The Australian Government review that preceded last week’s announcement had stated that the previous system “did not allow for enough flexibility or precision.” The additional “flexibility and precision” has been added to the highest tier of threat.
The new Australian system – misleading terminology
The primary contrast with the UK system appears to lie in the Australian system’s use of short, clear terminology requiring no explanatory statement. Unfortunately however, the terminology is either ambiguous or too definitive.
A terrorist attack is “possible”? As Australian PM Tony Abbott himself has said, all you need to carry out an attack is a knife, an iPhone and a victim. Is such an attack ever going to be beyond the realms of possibility? Using this terminology, I’d suggest that the tier is superfluous.
And if nothing is certain but death and taxes, can a terrorist attack in Australia ever be ‘certain’? Highly likely? Yes. Expected? Probably. But certain? As an intelligence analyst, I would be reluctant to refer to an attack (or indeed any behaviour) as ‘certain’, even in circumstances where my target had revealed their attack plan, conducted reconnaissance, obtained the necessary weaponry and filmed a martyrdom video. Because regardless of how comprehensive an intelligence picture is, reliably predicting behaviour is as much art as science.
And clearly if you had the above intelligence, then what is certain is that the authorities would already be carrying out arrests and raids targeting the individual(s) (and probably anyone they’ve ever met or spoken to). Aside from in circumstances when an attack has already occurred – the definitive ‘closing the stable door after the horse has bolted’ – I can’t foresee a scenario in which ‘certain’ would be an appropriate level of threat.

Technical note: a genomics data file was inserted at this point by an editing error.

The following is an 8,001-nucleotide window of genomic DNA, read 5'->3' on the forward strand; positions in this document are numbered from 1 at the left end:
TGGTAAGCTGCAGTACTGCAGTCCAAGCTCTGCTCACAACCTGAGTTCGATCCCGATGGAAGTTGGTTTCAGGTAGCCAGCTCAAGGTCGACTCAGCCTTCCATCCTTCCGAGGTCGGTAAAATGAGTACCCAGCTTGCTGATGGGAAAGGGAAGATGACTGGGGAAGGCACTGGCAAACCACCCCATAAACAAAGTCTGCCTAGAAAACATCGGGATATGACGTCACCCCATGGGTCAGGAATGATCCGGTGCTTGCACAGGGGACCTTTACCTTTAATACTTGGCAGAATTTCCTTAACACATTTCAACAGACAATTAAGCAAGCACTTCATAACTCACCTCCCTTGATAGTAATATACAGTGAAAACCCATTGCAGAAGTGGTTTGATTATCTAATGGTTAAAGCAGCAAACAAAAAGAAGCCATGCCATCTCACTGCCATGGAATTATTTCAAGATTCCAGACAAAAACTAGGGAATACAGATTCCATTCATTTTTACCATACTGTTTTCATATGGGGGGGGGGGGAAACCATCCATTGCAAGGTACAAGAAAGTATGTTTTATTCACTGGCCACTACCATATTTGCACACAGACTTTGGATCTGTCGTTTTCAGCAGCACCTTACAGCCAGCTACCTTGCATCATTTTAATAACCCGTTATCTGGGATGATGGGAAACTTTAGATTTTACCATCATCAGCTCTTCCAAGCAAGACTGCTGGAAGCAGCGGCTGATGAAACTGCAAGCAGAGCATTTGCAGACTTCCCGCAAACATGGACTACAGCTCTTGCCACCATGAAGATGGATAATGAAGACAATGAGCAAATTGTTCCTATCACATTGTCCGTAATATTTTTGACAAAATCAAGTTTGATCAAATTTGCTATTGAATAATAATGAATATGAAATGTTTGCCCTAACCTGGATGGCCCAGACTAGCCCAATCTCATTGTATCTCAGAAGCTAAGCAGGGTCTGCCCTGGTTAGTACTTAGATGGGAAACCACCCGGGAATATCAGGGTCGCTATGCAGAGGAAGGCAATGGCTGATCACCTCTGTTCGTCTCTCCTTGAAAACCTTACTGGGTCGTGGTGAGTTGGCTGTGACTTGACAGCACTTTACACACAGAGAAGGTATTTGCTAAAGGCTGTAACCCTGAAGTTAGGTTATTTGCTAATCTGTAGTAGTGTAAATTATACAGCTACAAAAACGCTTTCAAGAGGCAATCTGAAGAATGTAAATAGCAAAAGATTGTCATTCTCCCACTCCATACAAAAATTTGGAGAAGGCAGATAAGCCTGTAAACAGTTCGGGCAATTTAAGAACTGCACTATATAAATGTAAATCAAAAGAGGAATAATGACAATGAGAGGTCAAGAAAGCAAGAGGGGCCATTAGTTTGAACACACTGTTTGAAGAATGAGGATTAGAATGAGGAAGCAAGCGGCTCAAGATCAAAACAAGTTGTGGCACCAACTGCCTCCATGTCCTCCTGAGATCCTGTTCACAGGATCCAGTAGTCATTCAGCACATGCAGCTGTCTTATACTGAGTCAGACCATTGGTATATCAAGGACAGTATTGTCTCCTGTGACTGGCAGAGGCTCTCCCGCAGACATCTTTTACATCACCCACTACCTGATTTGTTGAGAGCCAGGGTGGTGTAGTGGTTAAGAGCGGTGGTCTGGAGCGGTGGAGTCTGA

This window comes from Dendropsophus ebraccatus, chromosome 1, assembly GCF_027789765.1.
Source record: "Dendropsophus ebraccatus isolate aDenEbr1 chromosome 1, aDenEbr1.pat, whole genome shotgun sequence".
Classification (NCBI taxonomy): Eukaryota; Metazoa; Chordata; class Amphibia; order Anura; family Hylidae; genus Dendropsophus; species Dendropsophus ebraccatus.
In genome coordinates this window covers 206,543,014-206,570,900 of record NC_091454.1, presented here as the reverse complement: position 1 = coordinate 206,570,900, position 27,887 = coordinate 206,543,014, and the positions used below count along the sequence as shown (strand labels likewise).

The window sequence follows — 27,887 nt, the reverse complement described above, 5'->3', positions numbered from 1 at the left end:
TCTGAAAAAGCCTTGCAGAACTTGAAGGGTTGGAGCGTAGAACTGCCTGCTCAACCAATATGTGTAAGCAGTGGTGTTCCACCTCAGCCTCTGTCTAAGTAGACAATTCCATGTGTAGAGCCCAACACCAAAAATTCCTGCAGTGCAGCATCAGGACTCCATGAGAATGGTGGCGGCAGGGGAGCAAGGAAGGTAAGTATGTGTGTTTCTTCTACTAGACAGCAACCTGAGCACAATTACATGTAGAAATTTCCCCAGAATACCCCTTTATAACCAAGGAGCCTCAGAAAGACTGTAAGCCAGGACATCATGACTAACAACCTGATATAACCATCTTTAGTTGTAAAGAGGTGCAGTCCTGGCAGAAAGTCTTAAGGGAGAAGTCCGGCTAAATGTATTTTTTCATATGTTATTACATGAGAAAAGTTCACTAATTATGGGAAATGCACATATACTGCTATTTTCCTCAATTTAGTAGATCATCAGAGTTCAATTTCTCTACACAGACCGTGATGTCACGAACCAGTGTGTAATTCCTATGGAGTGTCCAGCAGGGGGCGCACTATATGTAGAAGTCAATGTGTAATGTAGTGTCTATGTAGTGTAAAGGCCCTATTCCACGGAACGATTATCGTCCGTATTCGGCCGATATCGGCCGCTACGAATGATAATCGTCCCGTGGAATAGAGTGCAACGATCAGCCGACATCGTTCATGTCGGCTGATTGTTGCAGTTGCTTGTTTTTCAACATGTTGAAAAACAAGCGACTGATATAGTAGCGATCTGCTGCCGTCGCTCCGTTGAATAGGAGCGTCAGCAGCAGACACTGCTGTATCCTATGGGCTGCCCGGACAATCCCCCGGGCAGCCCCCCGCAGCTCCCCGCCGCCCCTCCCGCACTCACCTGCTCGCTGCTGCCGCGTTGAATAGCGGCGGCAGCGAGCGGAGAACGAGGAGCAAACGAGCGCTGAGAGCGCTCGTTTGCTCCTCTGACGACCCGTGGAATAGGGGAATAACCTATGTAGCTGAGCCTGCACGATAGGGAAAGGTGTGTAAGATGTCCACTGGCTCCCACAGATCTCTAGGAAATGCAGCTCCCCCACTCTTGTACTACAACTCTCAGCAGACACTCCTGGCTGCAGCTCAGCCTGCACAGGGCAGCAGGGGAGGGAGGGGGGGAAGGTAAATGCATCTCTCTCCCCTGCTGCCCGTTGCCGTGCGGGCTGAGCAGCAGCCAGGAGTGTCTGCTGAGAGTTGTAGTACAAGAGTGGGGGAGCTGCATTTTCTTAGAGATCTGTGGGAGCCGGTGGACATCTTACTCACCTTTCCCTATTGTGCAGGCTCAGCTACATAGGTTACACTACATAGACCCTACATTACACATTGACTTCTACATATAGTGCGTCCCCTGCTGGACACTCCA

So why the complexity?
From a public understanding perspective, a traffic light or high/medium/low system would be the simplest way to communicate the threat. But could a simple warning system maintain credibility if, given Government risk aversion and the current high threat environment, it is unlikely to be any lower than ‘high’ (or red) in the foreseeable future?
Beyond the complexity of a system and the terminology that it employs, the reality is that in the intelligence world, the more you discover, the more you realise how much you’ve been missing. And this uncertainty leads to what I see as the ‘rounding up’ of the threat picture, intelligence gaps filled-in with the worst-case scenario.
So even if intelligence agencies believe they have comprehensive coverage of domestic networks linked to ISIS or al-Nusra foreign fighters, can they be certain that someone hasn’t slipped through the net and has a yet to be discovered network of followers? Or that a known target is using a communications device they have no visibility of? In this scenario, you’re really looking at fifty shades of ‘imminent threat’.
Here in Australia then, we’re left with a five-tiered threat alert system, of which two levels could (or perhaps should) never be used, and only two levels – ‘probable’ or ‘expected’ – that are likely to be used for the foreseeable future. And regardless of which of these two threat levels is in place, the Government does not want the general public to change their behaviour.
This may seem like a ludicrous situation to find ourselves in. But I’m not sure how any system can balance informing the public in an understandable way and accurately reflecting the complex and changeable threat environment. And maybe that conflict makes it a problem too difficult to solve?
David Wells worked for UK and Australian intelligence agencies between 2005 and 2014, specialising in counter-terrorism.